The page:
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Advisory Insights: Financial Institutions - Options for Syndicated Loans

3/15/2018 - By Erik Opager, CPA

One benefit of performing reviews of accounting operations for our Financial Institution (FI) clients is the chance to review a specific function that while infrequent, is unique to that client.

One such review is that of syndicated loans. These allow FIs to take part in large loans that they would otherwise not be able to originate alone. During a recent review of syndicated loans, the question was raised concerning the proper way to amortize purchase premiums or accrete purchase discounts. 

Amortization is paying off an amount owed over time by making planned, incremental payments of principal and purchase premiums. To amortize a loan means "to kill it off.” Accretion simply means to grow by gradual accumulation. 


Should the respective amortization/accretion simply be done through the stated maturity or contract date? Or, is it acceptable to recognize the amortization/accretion over the expected life of such loans, thereby taking prepayments into consideration?

Your Options

Recognizing the respective amortization/accretion over the expected life for such loans makes sense, but, several issues must first be addressed. To begin, it is necessary to determine if it is acceptable according to GAAP. Fortunately, this is addressed in ASC 310-20-35 which prescribes that the amortization/accretion be recognized as an adjustment of the yield over the life of the loan using the interest method. 

The objective of the interest method, according to ASC, is to arrive at a periodic interest income at a constant effective yield on the net investment in the receivable. The issue of estimating principal prepayments is addressed in ASC 310-20-35-26 which states, that prepayments shall not be considered to shorten the loan term, unless the entity holds a large number of similar loans for which prepayments are probable, and the timing and amount of prepayments can be reasonably estimated. This expected average life approach is consistent with the way amortization/accretion is recognized for mortgage pools in an FI’s investment portfolio.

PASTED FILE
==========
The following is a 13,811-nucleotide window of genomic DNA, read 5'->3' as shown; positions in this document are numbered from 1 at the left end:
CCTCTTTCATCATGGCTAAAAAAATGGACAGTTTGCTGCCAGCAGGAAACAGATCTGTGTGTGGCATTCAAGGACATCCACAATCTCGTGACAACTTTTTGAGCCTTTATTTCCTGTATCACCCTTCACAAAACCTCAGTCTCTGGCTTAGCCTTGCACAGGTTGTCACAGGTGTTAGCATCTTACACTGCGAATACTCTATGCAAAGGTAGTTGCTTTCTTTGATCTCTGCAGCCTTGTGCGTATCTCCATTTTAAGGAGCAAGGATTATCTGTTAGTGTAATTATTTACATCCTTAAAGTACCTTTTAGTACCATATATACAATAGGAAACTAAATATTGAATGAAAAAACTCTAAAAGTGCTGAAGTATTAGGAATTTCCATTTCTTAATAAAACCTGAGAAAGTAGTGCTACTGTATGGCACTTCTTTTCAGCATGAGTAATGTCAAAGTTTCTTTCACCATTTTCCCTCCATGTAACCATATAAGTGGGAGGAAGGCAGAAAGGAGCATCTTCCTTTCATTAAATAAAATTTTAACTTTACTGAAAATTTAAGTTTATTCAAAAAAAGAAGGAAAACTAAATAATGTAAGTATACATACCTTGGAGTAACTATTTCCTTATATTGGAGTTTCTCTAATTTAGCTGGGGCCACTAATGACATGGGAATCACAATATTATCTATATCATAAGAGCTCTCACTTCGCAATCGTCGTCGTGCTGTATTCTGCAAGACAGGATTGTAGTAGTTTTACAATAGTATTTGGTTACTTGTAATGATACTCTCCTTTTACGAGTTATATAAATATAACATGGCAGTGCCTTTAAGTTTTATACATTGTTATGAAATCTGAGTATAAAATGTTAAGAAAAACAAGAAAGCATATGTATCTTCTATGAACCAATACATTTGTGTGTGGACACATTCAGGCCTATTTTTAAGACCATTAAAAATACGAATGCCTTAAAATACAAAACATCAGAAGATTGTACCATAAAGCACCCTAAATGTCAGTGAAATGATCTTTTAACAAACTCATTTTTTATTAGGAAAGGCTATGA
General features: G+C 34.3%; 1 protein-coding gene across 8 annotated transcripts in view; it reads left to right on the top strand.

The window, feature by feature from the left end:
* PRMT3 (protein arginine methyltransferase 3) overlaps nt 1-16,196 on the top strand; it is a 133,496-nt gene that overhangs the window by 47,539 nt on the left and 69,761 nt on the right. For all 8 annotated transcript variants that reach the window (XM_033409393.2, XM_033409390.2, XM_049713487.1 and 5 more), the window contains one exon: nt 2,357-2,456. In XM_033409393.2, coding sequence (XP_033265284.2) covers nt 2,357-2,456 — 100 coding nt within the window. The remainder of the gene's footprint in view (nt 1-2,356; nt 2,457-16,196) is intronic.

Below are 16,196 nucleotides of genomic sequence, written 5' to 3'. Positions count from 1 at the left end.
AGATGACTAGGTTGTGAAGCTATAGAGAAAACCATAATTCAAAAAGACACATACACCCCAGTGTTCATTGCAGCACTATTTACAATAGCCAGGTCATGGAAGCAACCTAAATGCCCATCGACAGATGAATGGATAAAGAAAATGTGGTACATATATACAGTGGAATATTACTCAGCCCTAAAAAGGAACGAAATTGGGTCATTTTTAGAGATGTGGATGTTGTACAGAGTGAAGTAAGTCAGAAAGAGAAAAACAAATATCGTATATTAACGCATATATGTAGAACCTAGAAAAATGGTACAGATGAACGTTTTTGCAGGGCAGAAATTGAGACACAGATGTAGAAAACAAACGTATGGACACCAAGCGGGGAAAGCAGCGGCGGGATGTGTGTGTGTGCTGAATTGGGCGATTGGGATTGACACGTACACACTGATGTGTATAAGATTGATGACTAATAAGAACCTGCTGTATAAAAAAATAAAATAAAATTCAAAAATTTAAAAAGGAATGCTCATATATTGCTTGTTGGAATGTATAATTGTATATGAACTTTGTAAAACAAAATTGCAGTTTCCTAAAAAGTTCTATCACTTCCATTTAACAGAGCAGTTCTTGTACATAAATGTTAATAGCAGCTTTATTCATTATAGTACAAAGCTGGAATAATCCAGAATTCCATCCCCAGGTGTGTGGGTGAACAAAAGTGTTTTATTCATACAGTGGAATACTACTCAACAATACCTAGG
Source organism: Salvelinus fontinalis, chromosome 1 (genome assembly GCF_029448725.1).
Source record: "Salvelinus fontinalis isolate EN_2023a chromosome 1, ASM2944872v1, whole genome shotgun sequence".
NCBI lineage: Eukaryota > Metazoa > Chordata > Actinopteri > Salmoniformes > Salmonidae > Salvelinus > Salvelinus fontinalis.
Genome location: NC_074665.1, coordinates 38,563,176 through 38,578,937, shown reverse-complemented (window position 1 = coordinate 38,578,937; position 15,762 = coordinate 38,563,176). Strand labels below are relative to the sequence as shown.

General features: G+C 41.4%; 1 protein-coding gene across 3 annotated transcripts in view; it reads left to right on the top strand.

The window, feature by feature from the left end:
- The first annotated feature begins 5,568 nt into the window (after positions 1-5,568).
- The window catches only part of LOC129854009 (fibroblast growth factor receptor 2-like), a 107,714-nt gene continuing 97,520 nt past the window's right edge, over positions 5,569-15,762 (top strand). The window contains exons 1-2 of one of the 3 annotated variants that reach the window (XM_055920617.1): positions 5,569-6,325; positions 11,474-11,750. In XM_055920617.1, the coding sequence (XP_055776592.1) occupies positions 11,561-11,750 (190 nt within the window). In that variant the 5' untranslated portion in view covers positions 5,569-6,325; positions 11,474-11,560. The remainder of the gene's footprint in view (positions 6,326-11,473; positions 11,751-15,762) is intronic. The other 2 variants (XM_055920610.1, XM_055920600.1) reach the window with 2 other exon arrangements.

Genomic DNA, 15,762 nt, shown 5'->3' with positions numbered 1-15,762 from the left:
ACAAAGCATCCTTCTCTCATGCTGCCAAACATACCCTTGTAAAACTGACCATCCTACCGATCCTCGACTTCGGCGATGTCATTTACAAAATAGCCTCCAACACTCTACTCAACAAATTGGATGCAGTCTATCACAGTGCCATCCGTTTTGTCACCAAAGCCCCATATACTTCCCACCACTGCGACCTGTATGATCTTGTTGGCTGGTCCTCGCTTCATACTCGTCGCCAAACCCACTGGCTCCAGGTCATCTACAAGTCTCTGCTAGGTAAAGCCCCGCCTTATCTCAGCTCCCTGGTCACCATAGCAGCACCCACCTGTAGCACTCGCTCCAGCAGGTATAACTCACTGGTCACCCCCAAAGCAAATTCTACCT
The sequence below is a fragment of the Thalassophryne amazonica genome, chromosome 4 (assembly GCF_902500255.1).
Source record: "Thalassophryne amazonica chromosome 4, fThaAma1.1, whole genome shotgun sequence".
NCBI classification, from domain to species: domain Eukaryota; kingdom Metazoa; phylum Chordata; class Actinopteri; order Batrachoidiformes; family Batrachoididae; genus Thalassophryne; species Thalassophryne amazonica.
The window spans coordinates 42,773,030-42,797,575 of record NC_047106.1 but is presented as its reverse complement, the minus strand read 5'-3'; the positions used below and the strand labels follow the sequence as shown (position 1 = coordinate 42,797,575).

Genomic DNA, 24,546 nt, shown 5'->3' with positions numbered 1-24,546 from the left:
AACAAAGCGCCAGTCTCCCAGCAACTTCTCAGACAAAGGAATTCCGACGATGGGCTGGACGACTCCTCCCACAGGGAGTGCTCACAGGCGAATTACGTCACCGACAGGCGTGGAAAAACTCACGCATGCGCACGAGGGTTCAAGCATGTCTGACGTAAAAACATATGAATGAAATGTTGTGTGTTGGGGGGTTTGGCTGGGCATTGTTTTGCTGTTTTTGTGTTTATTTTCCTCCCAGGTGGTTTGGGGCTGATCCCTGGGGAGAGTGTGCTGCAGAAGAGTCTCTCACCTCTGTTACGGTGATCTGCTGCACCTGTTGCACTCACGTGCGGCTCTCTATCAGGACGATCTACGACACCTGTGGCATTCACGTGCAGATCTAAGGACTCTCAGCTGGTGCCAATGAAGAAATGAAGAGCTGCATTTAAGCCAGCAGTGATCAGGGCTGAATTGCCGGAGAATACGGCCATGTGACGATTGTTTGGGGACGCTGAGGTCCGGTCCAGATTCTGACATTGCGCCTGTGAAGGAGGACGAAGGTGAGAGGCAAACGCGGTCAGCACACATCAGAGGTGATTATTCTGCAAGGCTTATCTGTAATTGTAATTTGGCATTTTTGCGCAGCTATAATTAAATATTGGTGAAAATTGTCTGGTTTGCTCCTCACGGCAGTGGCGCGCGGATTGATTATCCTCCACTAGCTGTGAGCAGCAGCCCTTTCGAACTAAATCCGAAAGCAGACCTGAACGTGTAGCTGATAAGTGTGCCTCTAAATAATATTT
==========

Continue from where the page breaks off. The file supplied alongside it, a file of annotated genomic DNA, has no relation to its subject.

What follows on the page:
Unlike the amortization/accretion on an FI’s investment portfolio for which a bond accounting service is generally used, the accounting for the interest method is generally processed by an FI’s core loan system. Since core systems may only recognize straight-line basis over contract life, management must be able to calculate the respective estimated lives and the corresponding adjustments to the straight-line amortization/accretion. Any such determination should be thoroughly documented and once an appropriate method of accounting is applied, it must be consistently applied throughout the life of the loan or group of loans.

Finally, we always suggest management seek guidance from the FI’s external auditor before implementing an accounting method which recognizes amortization/accretion on a basis other than over the contract life of a loan or group of loans.

If you have any questions about this issue or other related issues for your financial institution, please email me or contact a member of our Financial Institutions team.

About the Author | Erik Opager, CPA
Erik is a consultant in the Financial Institutions Advisory Group of Saltmarsh Cleaveland & Gund, specializing in accounting and operations services. Prior to joining Saltmarsh, Erik worked as an accountant in the financial institution industry for nearly 25 years while also serving in the United States Navy, in a reserve capacity, for 23 years. His primary areas of experience include providing accounting, deposit operations, investment and asset/liability management review services to the firm’s financial institution clients.

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